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    The perils of differentiated integration in the field of asylum

    El-Enany, Nadine (2017) The perils of differentiated integration in the field of asylum. In: De Witte, B. and Ott, A. and Monnet, J. (eds.) Between Flexibility and Disintegration: The Trajectory of Differentiation in EU Law. Cheltenham, UK: Edward Elgar Publishing. ISBN 9781783475889.

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    Abstract

    This chapter examines the level of differentiated integration and its consequences in relation to asylum matters in the EU, focusing in particular on the position of the UK. It identifies a distinction between ‘formal differentiation’ and ‘informal flexibility’. Formal differentiation includes the official agreements concluded with the UK, Ireland and Denmark allowing these countries to participate or not to participate in asylum measures to pre-determined degrees. Informal flexibility results from uneven or mal-implementation, which is to some extent tolerated by the EU Institutions. This chapter argues that at the heart of a harmonisation project is the necessity for the limitation of the discretion of participating Member States to legislate differently in a specific area, and this is particularly important with regard to the EU’s asylum project because of the persistence of the Dublin Regulation’s ‘one chance of asylum’ rule. Asylum is not only a field which directly affects the lives of vulnerable individuals, but is heavily regulated by international and human rights norms. It is therefore questionable whether there should be any provision for formal flexibility arrangements. Under current arrangements the UK is in practice permitted to cherry-pick in a highly selective manner, participating in the Dublin system for instance, but refusing to be bound by the legally enforceable minimum standards legislation which arguably comprise one of the few safeguards attached to the Dublin system. Furthermore, the widespread uneven implementation across the EU among Member States bound by the asylum directives constitutes a high level of informal flexibility, putting in jeopardy the protection of asylum seekers. This tension puts a question mark over the extent to which the project of harmonisation of asylum systems can sustain both the existing formal differentiation arrangements and informal flexibility.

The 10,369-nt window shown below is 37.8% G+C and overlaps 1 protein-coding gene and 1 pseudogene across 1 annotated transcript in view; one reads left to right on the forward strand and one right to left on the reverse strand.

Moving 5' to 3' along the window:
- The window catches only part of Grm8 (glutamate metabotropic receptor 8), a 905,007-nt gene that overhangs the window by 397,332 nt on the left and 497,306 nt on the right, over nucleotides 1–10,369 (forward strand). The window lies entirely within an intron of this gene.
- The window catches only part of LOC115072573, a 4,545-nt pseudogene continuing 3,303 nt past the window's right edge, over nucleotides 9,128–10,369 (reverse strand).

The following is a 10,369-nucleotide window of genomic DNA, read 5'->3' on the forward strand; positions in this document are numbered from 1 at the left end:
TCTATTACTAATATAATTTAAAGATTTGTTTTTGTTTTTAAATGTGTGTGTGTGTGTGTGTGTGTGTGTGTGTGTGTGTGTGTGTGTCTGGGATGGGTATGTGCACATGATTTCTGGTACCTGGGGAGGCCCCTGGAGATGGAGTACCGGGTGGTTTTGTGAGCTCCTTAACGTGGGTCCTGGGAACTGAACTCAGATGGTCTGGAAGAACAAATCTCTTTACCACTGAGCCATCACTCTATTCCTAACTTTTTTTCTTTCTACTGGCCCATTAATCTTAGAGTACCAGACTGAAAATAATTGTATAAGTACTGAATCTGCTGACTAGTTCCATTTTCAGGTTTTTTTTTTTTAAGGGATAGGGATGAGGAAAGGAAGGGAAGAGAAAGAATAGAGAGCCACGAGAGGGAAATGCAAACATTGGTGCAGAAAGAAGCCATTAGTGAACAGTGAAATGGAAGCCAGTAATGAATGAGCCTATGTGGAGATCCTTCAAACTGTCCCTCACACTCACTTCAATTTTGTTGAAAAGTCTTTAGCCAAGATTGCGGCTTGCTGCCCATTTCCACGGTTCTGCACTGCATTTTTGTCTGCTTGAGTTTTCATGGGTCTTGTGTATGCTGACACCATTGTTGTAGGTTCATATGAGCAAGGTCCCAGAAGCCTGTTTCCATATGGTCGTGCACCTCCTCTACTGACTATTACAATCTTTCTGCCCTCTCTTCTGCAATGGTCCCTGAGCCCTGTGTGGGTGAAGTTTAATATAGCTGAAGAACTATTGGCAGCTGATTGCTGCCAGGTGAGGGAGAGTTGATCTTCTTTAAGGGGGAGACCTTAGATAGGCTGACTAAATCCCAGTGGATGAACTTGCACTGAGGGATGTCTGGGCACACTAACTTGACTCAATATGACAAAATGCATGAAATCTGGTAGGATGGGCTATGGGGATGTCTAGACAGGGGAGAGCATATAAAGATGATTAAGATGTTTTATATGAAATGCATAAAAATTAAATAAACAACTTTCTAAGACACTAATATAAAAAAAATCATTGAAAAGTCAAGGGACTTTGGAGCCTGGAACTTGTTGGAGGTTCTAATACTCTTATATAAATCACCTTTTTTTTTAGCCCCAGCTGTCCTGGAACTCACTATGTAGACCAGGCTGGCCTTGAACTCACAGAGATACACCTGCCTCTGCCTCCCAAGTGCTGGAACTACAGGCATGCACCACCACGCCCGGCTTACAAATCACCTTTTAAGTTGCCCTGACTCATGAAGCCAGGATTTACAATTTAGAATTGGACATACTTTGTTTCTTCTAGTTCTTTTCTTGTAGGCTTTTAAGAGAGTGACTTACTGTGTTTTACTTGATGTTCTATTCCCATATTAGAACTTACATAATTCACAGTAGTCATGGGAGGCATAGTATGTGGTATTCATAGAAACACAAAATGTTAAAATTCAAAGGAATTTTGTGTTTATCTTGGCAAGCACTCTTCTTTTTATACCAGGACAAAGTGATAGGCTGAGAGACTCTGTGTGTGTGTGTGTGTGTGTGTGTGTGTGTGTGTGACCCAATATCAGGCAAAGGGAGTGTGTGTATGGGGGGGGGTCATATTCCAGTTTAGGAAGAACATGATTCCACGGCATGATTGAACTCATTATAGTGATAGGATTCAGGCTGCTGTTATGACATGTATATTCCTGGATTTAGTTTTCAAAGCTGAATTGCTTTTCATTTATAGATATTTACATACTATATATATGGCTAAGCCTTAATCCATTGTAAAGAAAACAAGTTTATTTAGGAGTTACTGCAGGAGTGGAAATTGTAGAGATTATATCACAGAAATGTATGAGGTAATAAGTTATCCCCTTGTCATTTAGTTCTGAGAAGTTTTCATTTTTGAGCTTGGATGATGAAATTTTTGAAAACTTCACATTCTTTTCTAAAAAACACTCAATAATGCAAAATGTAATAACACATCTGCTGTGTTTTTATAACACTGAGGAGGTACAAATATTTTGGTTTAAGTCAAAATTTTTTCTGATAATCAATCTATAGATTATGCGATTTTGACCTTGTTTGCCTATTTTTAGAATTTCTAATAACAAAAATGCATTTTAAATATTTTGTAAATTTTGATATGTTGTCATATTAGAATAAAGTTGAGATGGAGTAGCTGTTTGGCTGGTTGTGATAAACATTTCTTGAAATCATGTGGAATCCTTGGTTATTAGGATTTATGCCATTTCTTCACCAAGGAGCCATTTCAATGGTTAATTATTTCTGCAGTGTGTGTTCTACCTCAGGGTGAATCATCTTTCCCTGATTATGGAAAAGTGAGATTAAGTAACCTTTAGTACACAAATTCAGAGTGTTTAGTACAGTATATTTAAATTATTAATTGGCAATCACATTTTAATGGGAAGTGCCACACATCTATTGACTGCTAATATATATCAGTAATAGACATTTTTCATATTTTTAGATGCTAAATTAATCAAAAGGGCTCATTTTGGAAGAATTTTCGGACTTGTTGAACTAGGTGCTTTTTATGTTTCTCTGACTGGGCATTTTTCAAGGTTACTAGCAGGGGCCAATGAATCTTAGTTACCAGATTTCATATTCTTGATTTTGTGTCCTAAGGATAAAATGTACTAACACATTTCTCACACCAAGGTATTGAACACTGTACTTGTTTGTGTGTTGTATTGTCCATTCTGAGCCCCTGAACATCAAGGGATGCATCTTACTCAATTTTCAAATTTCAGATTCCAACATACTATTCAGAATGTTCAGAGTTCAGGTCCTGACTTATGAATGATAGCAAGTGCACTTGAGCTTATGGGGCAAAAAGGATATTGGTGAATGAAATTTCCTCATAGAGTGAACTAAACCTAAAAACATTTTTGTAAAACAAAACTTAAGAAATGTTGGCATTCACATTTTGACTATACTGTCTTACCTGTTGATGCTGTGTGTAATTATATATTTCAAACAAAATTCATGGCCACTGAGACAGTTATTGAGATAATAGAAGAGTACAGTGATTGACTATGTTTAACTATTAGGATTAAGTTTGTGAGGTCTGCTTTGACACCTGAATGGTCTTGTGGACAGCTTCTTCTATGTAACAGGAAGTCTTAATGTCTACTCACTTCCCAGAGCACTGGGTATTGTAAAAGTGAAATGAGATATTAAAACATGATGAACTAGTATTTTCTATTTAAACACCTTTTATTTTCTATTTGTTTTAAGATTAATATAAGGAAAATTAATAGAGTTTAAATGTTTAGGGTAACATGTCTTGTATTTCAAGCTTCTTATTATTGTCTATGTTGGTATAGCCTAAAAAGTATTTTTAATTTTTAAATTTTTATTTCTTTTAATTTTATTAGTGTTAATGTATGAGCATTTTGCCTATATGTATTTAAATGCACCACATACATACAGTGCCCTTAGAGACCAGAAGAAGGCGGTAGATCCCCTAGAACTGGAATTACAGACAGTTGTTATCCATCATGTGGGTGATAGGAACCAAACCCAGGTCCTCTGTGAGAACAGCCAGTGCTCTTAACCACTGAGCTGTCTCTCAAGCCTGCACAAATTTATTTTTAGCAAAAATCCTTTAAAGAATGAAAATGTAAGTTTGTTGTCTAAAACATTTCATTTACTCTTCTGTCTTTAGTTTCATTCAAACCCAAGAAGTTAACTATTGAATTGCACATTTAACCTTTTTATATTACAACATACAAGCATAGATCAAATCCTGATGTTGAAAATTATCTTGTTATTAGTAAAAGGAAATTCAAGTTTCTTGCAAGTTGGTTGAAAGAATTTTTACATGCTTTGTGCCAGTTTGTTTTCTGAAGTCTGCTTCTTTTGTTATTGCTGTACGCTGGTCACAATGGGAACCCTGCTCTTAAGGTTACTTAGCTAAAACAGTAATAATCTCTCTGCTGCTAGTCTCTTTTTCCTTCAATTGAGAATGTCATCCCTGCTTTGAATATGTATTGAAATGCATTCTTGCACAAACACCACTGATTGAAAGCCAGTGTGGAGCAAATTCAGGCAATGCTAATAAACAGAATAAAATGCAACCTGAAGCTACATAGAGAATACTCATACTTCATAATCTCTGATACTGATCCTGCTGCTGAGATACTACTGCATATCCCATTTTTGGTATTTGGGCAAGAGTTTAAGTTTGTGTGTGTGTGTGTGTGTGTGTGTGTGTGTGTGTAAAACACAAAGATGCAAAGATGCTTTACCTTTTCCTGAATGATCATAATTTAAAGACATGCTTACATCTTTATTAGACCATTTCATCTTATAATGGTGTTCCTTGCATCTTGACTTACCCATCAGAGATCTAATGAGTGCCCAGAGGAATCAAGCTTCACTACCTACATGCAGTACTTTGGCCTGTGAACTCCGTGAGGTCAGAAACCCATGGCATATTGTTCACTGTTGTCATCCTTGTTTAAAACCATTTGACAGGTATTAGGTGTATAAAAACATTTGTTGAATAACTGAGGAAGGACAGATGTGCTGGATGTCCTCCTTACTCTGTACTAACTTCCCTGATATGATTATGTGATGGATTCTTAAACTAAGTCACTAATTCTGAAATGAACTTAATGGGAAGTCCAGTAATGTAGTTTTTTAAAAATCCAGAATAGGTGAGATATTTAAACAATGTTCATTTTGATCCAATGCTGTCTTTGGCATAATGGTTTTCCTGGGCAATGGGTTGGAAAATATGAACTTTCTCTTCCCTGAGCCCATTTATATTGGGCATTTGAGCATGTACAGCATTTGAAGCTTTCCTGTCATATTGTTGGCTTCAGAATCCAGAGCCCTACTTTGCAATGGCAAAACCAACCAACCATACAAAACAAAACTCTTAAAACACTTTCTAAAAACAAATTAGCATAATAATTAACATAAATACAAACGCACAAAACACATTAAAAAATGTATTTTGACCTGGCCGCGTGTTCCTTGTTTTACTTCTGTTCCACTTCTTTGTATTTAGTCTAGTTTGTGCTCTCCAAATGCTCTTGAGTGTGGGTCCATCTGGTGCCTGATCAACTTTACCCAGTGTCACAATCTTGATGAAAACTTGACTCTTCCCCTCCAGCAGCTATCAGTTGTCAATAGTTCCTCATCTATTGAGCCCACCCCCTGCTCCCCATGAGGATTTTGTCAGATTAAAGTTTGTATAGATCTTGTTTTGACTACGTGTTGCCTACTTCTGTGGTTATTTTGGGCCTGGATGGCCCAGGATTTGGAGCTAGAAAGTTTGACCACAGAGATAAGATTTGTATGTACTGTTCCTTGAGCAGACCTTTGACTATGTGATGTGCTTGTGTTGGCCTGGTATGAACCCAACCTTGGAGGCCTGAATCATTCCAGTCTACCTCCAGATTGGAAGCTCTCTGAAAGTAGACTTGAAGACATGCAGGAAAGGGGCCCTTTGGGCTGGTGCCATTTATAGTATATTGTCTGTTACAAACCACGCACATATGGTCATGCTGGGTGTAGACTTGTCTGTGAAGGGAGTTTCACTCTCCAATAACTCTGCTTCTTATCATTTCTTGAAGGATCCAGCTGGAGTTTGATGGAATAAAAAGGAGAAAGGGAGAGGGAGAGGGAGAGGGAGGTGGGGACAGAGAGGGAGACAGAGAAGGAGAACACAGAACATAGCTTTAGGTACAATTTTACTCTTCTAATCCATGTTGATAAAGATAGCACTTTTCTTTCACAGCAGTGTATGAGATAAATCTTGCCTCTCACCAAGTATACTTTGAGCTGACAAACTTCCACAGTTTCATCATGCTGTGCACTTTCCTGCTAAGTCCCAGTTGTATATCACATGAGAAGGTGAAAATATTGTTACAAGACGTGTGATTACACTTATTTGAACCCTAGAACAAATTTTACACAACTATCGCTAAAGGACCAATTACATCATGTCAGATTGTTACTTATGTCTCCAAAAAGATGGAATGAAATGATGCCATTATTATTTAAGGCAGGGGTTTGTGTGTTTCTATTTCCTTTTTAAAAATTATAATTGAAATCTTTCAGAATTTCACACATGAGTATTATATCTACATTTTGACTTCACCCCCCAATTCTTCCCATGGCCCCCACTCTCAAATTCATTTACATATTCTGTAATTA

Metadata

    Item Type: Book Section
    Additional Information: This draft chapter has been published by Edward Elgar Publishing in 2017
    School: Birkbeck Schools and Departments > School of Law
    Depositing User: Administrator
    Date Deposited: 18 Dec 2017 08:29
    Last Modified: 18 Dec 2017 08:29
    URI: http://eprints.bbk.ac.uk/id/eprint/20655

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